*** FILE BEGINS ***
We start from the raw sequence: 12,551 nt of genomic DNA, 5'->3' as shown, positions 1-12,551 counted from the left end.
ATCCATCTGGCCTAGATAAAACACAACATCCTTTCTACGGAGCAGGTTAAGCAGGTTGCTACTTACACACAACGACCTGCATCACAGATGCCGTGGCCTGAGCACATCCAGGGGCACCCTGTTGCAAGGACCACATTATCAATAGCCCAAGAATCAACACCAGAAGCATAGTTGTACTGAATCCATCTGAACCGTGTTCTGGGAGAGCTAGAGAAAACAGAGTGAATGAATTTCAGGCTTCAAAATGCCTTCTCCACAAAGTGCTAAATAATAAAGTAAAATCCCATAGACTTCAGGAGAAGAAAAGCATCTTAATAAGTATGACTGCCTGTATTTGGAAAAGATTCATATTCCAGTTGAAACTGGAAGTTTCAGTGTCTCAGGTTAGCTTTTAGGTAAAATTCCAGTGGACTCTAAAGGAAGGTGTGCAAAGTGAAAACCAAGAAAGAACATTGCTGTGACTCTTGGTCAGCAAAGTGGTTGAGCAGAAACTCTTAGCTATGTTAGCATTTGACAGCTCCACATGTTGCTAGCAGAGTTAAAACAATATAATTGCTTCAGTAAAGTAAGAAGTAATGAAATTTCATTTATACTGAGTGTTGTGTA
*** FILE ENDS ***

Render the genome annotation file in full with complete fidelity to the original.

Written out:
We start from the raw sequence: 12,551 nt of genomic DNA, 5'->3' as shown, positions 1-12,551 counted from the left end.
ATCCATCTGGCCTAGATAAAACACAACATCCTTTCTACGGAGCAGGTTAAGCAGGTTGCTACTTACACACAACGACCTGCATCACAGATGCCGTGGCCTGAGCACATCCAGGGGCACCCTGTTGCAAGGACCACATTATCAATAGCCCAAGAATCAACACCAGAAGCATAGTTGTACTGAATCCATCTGAACCGTGTTCTGGGAGAGCTAGAGAAAACAGAGTGAATGAATTTCAGGCTTCAAAATGCCTTCTCCACAAAGTGCTAAATAATAAAGTAAAATCCCATAGACTTCAGGAGAAGAAAAGCATCTTAATAAGTATGACTGCCTGTATTTGGAAAAGATTCATATTCCAGTTGAAACTGGAAGTTTCAGTGTCTCAGGTTAGCTTTTAGGTAAAATTCCAGTGGACTCTAAAGGAAGGTGTGCAAAGTGAAAACCAAGAAAGAACATTGCTGTGACTCTTGGTCAGCAAAGTGGTTGAGCAGAAACTCTTAGCTATGTTAGCATTTGACAGCTCCACATGTTGCTAGCAGAGTTAAAACAATATAATTGCTTCAGTAAAGTAAGAAGTAATGAAATTTCATTTATACTGAGTGTTGTGTA